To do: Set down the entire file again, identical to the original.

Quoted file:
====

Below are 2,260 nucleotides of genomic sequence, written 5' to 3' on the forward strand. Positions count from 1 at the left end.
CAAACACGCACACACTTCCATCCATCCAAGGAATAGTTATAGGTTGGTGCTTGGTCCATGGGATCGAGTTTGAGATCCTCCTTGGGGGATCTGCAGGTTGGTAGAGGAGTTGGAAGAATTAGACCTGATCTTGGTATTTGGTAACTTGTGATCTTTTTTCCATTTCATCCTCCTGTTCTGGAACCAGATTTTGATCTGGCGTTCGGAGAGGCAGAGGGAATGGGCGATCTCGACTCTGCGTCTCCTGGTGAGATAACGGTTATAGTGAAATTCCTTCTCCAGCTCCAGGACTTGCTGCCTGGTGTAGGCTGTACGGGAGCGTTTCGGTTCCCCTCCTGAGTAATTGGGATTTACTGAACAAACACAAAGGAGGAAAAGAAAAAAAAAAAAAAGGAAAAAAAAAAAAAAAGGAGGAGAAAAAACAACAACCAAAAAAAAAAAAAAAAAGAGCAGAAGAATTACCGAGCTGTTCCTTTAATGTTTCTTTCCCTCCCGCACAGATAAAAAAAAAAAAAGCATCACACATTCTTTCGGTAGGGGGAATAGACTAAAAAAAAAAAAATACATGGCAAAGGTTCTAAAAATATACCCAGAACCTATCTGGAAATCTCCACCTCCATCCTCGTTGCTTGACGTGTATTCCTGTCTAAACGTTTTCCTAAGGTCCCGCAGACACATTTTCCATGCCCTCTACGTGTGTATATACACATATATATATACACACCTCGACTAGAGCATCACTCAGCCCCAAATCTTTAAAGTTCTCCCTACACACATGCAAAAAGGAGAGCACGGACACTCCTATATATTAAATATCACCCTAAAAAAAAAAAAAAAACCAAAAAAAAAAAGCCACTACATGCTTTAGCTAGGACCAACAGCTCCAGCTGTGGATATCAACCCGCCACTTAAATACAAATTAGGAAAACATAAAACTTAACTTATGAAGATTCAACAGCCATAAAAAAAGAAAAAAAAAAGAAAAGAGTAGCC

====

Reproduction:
Below are 2,260 nucleotides of genomic sequence, written 5' to 3' on the forward strand. Positions count from 1 at the left end.
CAAACACGCACACACTTCCATCCATCCAAGGAATAGTTATAGGTTGGTGCTTGGTCCATGGGATCGAGTTTGAGATCCTCCTTGGGGGATCTGCAGGTTGGTAGAGGAGTTGGAAGAATTAGACCTGATCTTGGTATTTGGTAACTTGTGATCTTTTTTCCATTTCATCCTCCTGTTCTGGAACCAGATTTTGATCTGGCGTTCGGAGAGGCAGAGGGAATGGGCGATCTCGACTCTGCGTCTCCTGGTGAGATAACGGTTATAGTGAAATTCCTTCTCCAGCTCCAGGACTTGCTGCCTGGTGTAGGCTGTACGGGAGCGTTTCGGTTCCCCTCCTGAGTAATTGGGATTTACTGAACAAACACAAAGGAGGAAAAGAAAAAAAAAAAAAAGGAAAAAAAAAAAAAAAGGAGGAGAAAAAACAACAACCAAAAAAAAAAAAAAAAAGAGCAGAAGAATTACCGAGCTGTTCCTTTAATGTTTCTTTCCCTCCCGCACAGATAAAAAAAAAAAAAGCATCACACATTCTTTCGGTAGGGGGAATAGACTAAAAAAAAAAAAATACATGGCAAAGGTTCTAAAAATATACCCAGAACCTATCTGGAAATCTCCACCTCCATCCTCGTTGCTTGACGTGTATTCCTGTCTAAACGTTTTCCTAAGGTCCCGCAGACACATTTTCCATGCCCTCTACGTGTGTATATACACATATATATATACACACCTCGACTAGAGCATCACTCAGCCCCAAATCTTTAAAGTTCTCCCTACACACATGCAAAAAGGAGAGCACGGACACTCCTATATATTAAATATCACCCTAAAAAAAAAAAAAAAACCAAAAAAAAAAAGCCACTACATGCTTTAGCTAGGACCAACAGCTCCAGCTGTGGATATCAACCCGCCACTTAAATACAAATTAGGAAAACATAAAACTTAACTTATGAAGATTCAACAGCCATAAAAAAAGAAAAAAAAAAGAAAAGAGTAGCC